Furthermore, within the area of medical malpractice, certain law firms specialize in particular types of injuries or causes of action. There are personal injury law firms, which focus primarily on burn injury or traumatic brain injury and spinal cord injury. There are personal injury firms, which concentrate primarily on car accidents, construction accidents, or litigation over defective products. You will benefit from asking whether a lawyer you consult has experience with your type of traumatic brain injury case before you make your hiring decision, and do not hesitate to ask that lawyer for a list of previous case summaries that have the same or similar factual traumatic brain injury patterns as your traumatic brain injury case. Always keep in mind, however, that the attorney/client privilege generally precludes an attorney from furnishing references by name, but not by reference to similar or common facts to your specific traumatic brain injury case.

Personal injury attorneys (and those who handle traumatic brain injury matters), almost always accept cases on a contingent fee basis. From your point of view, this means that if they win your traumatic brain injury case, they receive a percentage of the award as their fee. Conversely, if they lose your traumatic brain injury case, they do not receive an attorney fee.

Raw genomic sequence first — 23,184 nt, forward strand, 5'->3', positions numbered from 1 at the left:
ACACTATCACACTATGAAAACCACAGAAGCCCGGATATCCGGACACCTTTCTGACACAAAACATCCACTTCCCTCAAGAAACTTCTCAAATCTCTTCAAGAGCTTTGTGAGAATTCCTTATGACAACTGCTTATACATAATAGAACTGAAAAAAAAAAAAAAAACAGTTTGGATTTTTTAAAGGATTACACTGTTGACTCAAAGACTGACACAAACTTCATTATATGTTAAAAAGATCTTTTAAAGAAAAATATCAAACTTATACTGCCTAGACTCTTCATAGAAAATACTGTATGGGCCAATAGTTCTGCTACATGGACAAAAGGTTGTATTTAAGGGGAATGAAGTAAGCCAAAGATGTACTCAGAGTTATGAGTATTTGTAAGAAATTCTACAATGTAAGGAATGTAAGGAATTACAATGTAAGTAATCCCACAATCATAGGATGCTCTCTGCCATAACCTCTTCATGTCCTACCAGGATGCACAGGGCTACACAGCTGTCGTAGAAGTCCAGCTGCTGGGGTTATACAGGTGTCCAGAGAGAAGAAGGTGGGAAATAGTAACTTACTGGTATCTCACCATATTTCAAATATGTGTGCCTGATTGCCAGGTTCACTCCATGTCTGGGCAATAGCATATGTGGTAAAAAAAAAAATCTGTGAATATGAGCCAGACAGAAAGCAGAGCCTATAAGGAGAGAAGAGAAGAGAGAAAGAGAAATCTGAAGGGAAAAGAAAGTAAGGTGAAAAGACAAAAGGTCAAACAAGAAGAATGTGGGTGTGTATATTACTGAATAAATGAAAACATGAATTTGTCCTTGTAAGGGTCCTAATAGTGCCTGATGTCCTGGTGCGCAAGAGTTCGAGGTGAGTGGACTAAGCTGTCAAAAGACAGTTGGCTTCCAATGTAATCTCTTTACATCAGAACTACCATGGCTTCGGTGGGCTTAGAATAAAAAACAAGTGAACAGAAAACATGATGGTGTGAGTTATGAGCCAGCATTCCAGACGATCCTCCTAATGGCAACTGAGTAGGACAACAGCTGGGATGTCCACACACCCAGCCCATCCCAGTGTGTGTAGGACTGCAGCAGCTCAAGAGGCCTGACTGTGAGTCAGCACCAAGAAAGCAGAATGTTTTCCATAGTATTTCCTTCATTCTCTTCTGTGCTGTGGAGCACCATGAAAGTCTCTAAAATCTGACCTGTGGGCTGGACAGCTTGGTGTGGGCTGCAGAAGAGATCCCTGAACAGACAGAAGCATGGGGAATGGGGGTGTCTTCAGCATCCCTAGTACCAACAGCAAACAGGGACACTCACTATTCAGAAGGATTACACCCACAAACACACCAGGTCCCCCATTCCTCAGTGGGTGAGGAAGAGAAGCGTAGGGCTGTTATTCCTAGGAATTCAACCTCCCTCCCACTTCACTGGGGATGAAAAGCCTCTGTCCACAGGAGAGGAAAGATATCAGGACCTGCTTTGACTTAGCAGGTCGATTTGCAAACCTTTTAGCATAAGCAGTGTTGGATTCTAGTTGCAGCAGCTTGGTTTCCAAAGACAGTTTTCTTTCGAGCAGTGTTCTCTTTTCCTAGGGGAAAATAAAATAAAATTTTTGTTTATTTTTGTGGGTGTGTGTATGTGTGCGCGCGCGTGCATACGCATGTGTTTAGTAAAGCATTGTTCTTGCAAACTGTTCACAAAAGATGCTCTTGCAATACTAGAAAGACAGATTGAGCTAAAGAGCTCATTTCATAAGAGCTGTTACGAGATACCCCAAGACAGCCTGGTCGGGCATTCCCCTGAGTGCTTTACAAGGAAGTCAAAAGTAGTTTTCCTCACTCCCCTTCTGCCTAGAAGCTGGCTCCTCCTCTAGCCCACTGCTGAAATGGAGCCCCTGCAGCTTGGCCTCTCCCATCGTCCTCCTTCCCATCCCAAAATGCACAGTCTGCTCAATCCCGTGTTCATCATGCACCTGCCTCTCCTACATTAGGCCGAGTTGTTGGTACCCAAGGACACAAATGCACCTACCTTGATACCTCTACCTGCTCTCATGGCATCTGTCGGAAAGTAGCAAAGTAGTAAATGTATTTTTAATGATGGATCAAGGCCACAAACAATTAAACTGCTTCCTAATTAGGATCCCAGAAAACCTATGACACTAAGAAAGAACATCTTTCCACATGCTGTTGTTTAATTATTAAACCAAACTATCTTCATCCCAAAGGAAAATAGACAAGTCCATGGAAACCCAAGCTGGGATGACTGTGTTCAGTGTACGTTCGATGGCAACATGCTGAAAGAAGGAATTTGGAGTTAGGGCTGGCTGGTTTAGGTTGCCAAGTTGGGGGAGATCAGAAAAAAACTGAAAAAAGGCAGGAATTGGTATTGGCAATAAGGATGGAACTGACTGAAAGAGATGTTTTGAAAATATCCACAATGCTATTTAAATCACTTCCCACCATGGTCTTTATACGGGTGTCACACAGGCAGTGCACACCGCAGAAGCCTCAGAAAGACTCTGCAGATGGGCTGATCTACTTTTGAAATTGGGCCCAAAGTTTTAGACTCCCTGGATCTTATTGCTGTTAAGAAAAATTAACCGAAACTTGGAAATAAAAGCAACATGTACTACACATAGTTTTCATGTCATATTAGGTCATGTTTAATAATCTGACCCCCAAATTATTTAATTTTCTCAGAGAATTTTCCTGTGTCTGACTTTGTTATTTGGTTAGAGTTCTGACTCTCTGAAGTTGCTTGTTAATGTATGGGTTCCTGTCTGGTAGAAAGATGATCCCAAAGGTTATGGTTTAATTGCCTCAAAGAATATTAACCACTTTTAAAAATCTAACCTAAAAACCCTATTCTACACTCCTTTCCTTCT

You do need to keep in mind that attorney fees are different from costs, and you may be responsible for certain costs associated with your traumatic brain injury case, such as the filing fee for your lawsuit, even if you lose your traumatic brain injury case. While this is rarely an issue, as most civil litigation settles short of trial, you should clarify the issue of costs with your attorney before signing any retainer agreement related to your traumatic brain injury case.

For a more thorough discussion on how to hire a malpractice attorney and what questions you should be asking perspective attorneys related to your traumatic brain injury case, click on:

HYPERLINK "" 

To learn more about Cynthia Paddock Doroghazi (and her traumatic brain injury), or read blurbs from notable authors like Jim Stovall and Francis Fukuyama, or a sample chapter from Searching for the Open Door: A Woman's Struggle for Survival After a Traumatic Brain Injury, go to:

HYPERLINK 


Legal Matters
 • 
 • 
 • 
 • 
 • 
 • 
 • 
 • 
 • 
 • 
 • 
 • 
 • 
 • 
 • 
 • 
 • 
 • 
 • 
 • 

» More on Legal Matters
 



Share this article :
Click to see more related articles